My Husband Doesn't Find Me Attractive And Wants Me To Lose Weight

Do you think she should leave him?
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Rafael Elias via Getty Images

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Whether we want to admit it or not, we all want to look good for our partners.

When you first start dating your partner, you dress to the nines to make sure your other half has the hots for you. We can put make-up on and play around with our style but what happens if you put on a little bit of weight?

We’d expect our partner to still feel attracted to us regardless of our body weight but this isn’t the case for this week’s reader, Maddie.

“My husband of 6 years revealed to me recently that he has spent our entire marriage hoping I would lose weight, and that he doesn’t find me attractive,” Maddie tells HuffPost UK.

“I’ve struggled with weight loss my entire adult life, and I’m not certain I’ll ever be as ‘skinny’ or ‘in shape’ as he’s hoping for. My friends are telling me this is abusive and I should leave him. I don’t know what to do,” she adds. 

It must be heartbreaking for Maddie to hear how her partner feels about her appearance. What should she do? Counselling Directory member Georgina Sturmer is on hand to give Maddie some advice.

What would you say to this reader?  

Sturmer says it sounds like this has been a shocking and hurtful revelation that has left Maddie questioning herself and her marriage. “Your friends have piled in with their support and advice.  But this has left you floundering and unsure,” she says.

She wants Maddie to think about herself and how she feels about her marriage. 

“Are you feeling happy and satisfied, with this criticism coming as a bolt out of the blue? Or does this criticism feel familiar, is it something that you have got used to?” she adds.

Sturmer continues: “It’s hard to identify or label a pattern of behaviour based on a very short snippet of information.

“It’s possible that this relationship is one that is characterised by conflict or miscommunication.  But it’s important to acknowledge that criticism is a hallmark of controlling behaviour, of emotional abuse.”

How can these comments affect the reader?

Low self-esteem and boundaries

As Maddie has shared that she’s struggled with her self-image, these comments have probably triggered feelings of shame and embarrassment, feeding into her low sense of self-esteem.

“Perhaps also anger, frustration, or sadness,” Sturmer says.

Unexpected criticism and trust 

“It sounds like this criticism was unexpected, which may have shaken the reader’s sense of security in the relationship,” Sturmer says. “If he has hidden these feelings for so long, what else might he be keeping from her?”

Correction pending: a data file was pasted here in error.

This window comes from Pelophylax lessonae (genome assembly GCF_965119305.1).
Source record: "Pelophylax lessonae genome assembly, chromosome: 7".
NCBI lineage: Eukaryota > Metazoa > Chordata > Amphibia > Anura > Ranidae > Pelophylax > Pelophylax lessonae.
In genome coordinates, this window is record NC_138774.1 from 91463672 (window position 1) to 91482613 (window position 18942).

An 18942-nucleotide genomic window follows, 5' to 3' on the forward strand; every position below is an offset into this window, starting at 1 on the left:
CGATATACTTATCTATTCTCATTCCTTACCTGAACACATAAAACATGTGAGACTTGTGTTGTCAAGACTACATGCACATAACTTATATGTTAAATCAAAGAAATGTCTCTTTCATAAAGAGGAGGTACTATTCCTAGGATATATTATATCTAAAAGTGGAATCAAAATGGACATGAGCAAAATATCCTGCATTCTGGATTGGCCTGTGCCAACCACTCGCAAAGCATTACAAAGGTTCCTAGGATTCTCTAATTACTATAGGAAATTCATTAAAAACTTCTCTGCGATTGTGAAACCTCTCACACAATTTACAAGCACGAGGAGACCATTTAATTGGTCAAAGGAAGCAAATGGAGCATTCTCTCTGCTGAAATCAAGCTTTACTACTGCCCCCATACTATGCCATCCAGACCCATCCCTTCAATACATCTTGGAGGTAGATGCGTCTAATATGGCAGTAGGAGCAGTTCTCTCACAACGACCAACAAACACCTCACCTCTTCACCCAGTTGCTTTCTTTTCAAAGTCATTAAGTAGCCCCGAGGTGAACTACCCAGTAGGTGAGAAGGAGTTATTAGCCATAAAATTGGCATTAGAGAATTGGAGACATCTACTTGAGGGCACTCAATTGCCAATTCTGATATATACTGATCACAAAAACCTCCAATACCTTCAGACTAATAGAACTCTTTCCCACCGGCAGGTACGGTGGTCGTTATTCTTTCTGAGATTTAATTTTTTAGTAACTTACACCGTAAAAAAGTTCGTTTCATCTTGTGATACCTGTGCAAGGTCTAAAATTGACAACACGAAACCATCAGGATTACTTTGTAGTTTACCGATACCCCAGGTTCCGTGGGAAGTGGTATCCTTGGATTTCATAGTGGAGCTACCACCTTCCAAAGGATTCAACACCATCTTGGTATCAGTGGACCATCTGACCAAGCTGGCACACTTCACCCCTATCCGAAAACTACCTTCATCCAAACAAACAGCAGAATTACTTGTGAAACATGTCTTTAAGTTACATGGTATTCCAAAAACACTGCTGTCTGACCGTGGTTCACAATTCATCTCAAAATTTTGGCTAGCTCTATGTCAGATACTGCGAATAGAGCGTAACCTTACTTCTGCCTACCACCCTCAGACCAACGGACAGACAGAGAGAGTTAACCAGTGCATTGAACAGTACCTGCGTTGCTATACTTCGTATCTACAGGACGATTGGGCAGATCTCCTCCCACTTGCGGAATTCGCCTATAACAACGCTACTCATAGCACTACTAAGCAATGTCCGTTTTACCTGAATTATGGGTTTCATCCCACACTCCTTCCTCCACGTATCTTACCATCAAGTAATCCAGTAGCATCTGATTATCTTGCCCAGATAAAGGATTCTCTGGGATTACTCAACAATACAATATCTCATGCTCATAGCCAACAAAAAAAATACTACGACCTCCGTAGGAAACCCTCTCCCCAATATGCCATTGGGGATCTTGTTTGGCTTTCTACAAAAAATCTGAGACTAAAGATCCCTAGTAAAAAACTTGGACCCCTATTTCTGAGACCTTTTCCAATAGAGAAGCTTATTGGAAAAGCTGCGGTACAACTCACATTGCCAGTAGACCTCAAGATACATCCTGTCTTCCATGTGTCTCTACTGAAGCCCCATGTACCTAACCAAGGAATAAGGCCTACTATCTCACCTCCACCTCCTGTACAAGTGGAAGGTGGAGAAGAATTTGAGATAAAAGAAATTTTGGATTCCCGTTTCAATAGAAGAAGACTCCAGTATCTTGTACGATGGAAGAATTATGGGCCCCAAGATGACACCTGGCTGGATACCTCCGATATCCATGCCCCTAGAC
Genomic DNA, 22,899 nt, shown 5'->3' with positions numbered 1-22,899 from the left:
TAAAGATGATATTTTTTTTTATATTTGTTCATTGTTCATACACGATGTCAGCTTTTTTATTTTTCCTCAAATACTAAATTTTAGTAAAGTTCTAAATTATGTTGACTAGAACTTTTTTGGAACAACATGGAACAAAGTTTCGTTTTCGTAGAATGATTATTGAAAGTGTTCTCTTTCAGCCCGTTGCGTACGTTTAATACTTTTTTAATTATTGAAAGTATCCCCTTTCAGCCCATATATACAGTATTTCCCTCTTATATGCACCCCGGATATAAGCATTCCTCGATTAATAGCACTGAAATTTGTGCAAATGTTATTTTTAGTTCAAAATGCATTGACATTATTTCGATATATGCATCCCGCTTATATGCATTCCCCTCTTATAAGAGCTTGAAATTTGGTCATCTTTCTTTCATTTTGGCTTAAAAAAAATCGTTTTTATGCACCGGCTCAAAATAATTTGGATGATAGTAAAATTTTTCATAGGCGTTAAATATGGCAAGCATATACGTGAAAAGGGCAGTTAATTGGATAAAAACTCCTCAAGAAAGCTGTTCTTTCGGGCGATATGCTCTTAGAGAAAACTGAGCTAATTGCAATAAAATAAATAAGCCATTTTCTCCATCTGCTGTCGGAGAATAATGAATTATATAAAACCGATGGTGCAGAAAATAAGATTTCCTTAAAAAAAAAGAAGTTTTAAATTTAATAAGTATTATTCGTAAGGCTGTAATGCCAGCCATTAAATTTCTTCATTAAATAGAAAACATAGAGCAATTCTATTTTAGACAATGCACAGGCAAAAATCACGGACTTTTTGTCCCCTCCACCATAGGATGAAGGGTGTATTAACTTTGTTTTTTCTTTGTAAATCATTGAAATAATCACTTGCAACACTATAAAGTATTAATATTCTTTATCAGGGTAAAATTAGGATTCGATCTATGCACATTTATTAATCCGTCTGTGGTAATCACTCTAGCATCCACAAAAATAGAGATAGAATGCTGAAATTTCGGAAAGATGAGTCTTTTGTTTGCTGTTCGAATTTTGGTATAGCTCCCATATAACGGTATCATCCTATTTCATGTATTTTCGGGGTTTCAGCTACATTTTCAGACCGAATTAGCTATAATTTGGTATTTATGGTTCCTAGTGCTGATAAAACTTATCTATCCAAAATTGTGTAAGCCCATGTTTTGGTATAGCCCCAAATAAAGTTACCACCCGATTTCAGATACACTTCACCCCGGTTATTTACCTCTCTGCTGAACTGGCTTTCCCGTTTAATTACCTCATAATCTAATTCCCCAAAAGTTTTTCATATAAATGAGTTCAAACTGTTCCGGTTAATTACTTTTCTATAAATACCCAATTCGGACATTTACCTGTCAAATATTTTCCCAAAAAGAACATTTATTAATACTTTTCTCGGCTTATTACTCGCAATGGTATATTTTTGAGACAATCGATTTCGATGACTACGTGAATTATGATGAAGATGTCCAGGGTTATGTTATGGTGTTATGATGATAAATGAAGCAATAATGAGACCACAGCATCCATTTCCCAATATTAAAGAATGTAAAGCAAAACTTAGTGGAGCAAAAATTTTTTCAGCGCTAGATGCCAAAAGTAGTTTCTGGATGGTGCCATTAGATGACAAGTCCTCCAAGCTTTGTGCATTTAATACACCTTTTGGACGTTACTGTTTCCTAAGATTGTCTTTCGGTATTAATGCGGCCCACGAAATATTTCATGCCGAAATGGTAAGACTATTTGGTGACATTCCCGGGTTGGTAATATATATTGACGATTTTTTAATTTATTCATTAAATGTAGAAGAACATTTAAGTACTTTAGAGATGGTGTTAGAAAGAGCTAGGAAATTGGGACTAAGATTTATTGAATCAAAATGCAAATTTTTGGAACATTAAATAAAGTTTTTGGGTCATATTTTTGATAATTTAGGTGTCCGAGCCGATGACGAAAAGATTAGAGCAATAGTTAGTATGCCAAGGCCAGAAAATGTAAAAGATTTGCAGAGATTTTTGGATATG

Minimising and denial

If a partner is critical, controlling, or abusive, it’s common for people to minimise or deny what has happened.

“They might blame themselves, justifying their partner’s behaviour,” Sturmer explains.

Advice from other people

It seems that Maddie has a supportive group of well-meaning friends who are urging her to leave her husband.

They will certainly help her to feel less isolated at such a difficult time. 

“But it’s not always easy when friends offer their advice. Everyone has their own agenda. It’s important for the reader to make decisions based on what she really needs and wants,” Sturmer says.

What practical advice would you give this reader?

Sturmer suggests that Maddie should explore what you want and need from this relationship. This might involve self-reflection, discussions with a friend, or working with a counsellor. 

“Are your needs being met? Do you feel that you deserve for your needs to be met?  And how can you communicate all of this to your husband?” she adds.

Sturmer continues: “What would you say to a friend in this situation?  Sometimes we need to take a step back and imagine that we are offering support to someone we love. What would you suggest that they do?”

If Maddie does decide to stay, Sturmer thinks she should seek support. 

“What do you need to help you in your relationship?” she asks. Though it seems like she has a great set of friends, she should explore counselling.

“Counselling could help you to explore your self-esteem and your relationship with your body image, without fear of judgement or someone else’s agenda,” Sturmer explains.

“If criticism and self-doubt feel familiar, then you might benefit from exploring the other relationships in your life. Do you put yourself down, and do you accept it when other people put you down too?” she asks Maddie.

However, if she decides to leave she should still seek support. 

Love Stuck is for those who’ve hit a romantic wall, whether you’re single or have been coupled up for decades. With the help of trained sex and relationship therapists, HuffPost UK will help answer your dilemmas. Submit a question here.
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Rebecca Zisser/HuffPost UK